"DISH is pleased that the Court has sided again with consumer choice and control by rejecting Fox's efforts to deny our customers access to the DISH Anywhere and Hopper Transfers features," the company said in a statement. "We will continue to vigorously defend consumers' right to choice and control over their viewing experience."

Fox was less pleased with the decision, but released a statement saying that the company had not expected to win.

"The decision had nothing to do with the merits of our claim and does not address the fact that 'DISH Anywhere' is both illegal and in violation of our existing distribution agreement," Fox said. "We will now move forward and fully expect to prevail at trial." 

The real issue here is not whether people will eventually be able to watch network programming on mobile devices with or without an Internet connection. That future seems inevitable. The question is whether a cable or satellite company already paying for retransmission rights has the right to offer that content in ways that go beyond the traditional DVR. The networks and content providers want to get paid for that, while Dish would prefer to see it as an extension of its current agreements.

This is also a case where technology might make the fight irrelevant, which could be bad for both sides. When DVRs were first invented, content providers were against them because they replaced the relatively inefficient process of taping a show on a VHS tape. DVRs made it easy to save a lot of programming and watch it while fast-forwarding through the commercials. Cable companies might have held off on offering DVRs for that reason, but the launch of TiVo -- a third party DVR -- put them in a position where they either sold the technology or watched customers buy it elsewhere.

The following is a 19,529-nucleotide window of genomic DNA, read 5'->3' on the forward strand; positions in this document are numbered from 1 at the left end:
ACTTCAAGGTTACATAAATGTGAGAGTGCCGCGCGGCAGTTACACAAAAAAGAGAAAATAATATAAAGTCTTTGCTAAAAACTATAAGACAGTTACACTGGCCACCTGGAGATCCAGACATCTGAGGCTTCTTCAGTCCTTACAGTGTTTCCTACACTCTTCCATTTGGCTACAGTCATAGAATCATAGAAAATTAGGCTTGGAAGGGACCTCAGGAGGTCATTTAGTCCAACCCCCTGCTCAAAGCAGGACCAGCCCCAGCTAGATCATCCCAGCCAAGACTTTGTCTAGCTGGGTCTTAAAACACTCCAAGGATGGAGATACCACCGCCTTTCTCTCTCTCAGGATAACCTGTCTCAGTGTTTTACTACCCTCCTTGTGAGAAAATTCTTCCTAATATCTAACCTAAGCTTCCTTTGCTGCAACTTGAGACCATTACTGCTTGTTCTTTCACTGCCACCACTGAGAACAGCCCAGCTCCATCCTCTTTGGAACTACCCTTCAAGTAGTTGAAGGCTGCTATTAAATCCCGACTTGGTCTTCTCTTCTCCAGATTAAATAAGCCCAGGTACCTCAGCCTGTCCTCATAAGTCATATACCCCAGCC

The same is likely to happen here, whether it's a more carefully executed take on Aereo or a new company with different workaround. Once it escapes, it's very hard to put the technology genie back inside the bottle.

What will ultimately happen?
While they are fighting in court, Dish and Fox are also partners. In making its deal with Disney, Dish has shown itself amenable to compromise with a company it had been battling in court. In the Disney deal, the company agreed to disable ad-skipping technology in Disney shows until four days after the program had been originally broadcast.

Fox will likely keep fighting in court because winning would give it leverage in a future deal. Whoever wins, it is inevitable that Dish and rival DirecTV are headed toward offering cable-like services that don't require cable subscriptions. This is a change from current offerings like HBO Go, which allows HBO subscribers to watch on a mobile device, but only if that person also has a traditional cable subscription.

Without compromise, the cable/satellite providers and content companies risk creating a landscape like the one that ruined the music industry, where pirates and quasi-pirates found ways to give the public what it wanted. Once that happens, it's hard to get people to go back to paying full price for something they were getting on the cheap -- or free.

Aereo came perilously close to being that tipping-point company for the television market. If Fox and Dish don't find a way to compromise, it's only a matter of time before the next clever workaround disrupts the industry.